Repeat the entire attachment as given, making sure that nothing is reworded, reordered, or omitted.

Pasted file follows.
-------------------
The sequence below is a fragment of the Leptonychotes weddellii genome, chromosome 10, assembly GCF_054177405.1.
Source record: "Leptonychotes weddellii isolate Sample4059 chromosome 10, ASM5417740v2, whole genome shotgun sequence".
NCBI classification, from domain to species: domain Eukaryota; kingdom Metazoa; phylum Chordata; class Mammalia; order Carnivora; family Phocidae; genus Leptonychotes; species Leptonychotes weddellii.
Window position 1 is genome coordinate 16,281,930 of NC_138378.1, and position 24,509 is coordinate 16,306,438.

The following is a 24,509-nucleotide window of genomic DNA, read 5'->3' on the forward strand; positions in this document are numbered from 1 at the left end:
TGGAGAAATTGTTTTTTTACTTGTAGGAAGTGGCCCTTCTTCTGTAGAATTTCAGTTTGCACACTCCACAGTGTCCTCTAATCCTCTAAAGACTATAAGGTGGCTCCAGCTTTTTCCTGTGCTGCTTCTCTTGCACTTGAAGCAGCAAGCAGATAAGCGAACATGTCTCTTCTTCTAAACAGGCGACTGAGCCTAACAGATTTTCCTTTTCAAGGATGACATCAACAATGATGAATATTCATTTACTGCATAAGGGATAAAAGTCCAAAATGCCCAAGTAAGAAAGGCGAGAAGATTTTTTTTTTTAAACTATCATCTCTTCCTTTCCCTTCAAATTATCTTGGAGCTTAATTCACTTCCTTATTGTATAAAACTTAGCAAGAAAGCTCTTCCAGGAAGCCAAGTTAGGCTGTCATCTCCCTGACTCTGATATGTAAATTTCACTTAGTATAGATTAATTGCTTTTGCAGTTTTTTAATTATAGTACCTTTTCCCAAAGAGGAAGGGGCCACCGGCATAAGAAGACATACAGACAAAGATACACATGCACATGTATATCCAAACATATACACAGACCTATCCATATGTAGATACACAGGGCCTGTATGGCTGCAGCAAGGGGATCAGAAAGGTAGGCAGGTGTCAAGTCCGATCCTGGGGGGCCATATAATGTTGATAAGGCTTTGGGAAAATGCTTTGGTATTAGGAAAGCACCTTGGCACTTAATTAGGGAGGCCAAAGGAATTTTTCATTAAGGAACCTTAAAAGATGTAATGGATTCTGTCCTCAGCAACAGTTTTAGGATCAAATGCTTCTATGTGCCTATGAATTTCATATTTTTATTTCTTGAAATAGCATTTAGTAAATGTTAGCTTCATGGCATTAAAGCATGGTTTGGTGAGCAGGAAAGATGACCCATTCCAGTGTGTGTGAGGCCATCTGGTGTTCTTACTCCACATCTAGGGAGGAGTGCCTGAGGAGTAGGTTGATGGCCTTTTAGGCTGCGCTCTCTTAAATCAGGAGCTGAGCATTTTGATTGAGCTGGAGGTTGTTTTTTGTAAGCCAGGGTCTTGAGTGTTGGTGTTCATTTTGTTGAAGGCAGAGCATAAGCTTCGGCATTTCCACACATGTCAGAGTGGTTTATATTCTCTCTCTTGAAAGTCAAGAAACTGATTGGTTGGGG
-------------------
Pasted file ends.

The sequence below is a fragment of the Leptonychotes weddellii genome, chromosome 10, assembly GCF_054177405.1.
Source record: "Leptonychotes weddellii isolate Sample4059 chromosome 10, ASM5417740v2, whole genome shotgun sequence".
NCBI classification, from domain to species: domain Eukaryota; kingdom Metazoa; phylum Chordata; class Mammalia; order Carnivora; family Phocidae; genus Leptonychotes; species Leptonychotes weddellii.
Window position 1 is genome coordinate 16,281,930 of NC_138378.1, and position 24,509 is coordinate 16,306,438.

The following is a 24,509-nucleotide window of genomic DNA, read 5'->3' on the forward strand; positions in this document are numbered from 1 at the left end:
TGGAGAAATTGTTTTTTTACTTGTAGGAAGTGGCCCTTCTTCTGTAGAATTTCAGTTTGCACACTCCACAGTGTCCTCTAATCCTCTAAAGACTATAAGGTGGCTCCAGCTTTTTCCTGTGCTGCTTCTCTTGCACTTGAAGCAGCAAGCAGATAAGCGAACATGTCTCTTCTTCTAAACAGGCGACTGAGCCTAACAGATTTTCCTTTTCAAGGATGACATCAACAATGATGAATATTCATTTACTGCATAAGGGATAAAAGTCCAAAATGCCCAAGTAAGAAAGGCGAGAAGATTTTTTTTTTTAAACTATCATCTCTTCCTTTCCCTTCAAATTATCTTGGAGCTTAATTCACTTCCTTATTGTATAAAACTTAGCAAGAAAGCTCTTCCAGGAAGCCAAGTTAGGCTGTCATCTCCCTGACTCTGATATGTAAATTTCACTTAGTATAGATTAATTGCTTTTGCAGTTTTTTAATTATAGTACCTTTTCCCAAAGAGGAAGGGGCCACCGGCATAAGAAGACATACAGACAAAGATACACATGCACATGTATATCCAAACATATACACAGACCTATCCATATGTAGATACACAGGGCCTGTATGGCTGCAGCAAGGGGATCAGAAAGGTAGGCAGGTGTCAAGTCCGATCCTGGGGGGCCATATAATGTTGATAAGGCTTTGGGAAAATGCTTTGGTATTAGGAAAGCACCTTGGCACTTAATTAGGGAGGCCAAAGGAATTTTTCATTAAGGAACCTTAAAAGATGTAATGGATTCTGTCCTCAGCAACAGTTTTAGGATCAAATGCTTCTATGTGCCTATGAATTTCATATTTTTATTTCTTGAAATAGCATTTAGTAAATGTTAGCTTCATGGCATTAAAGCATGGTTTGGTGAGCAGGAAAGATGACCCATTCCAGTGTGTGTGAGGCCATCTGGTGTTCTTACTCCACATCTAGGGAGGAGTGCCTGAGGAGTAGGTTGATGGCCTTTTAGGCTGCGCTCTCTTAAATCAGGAGCTGAGCATTTTGATTGAGCTGGAGGTTGTTTTTTGTAAGCCAGGGTCTTGAGTGTTGGTGTTCATTTTGTTGAAGGCAGAGCATAAGCTTCGGCATTTCCACACATGTCAGAGTGGTTTATATTCTCTCTCTTGAAAGTCAAGAAACTGATTGGTTGGGG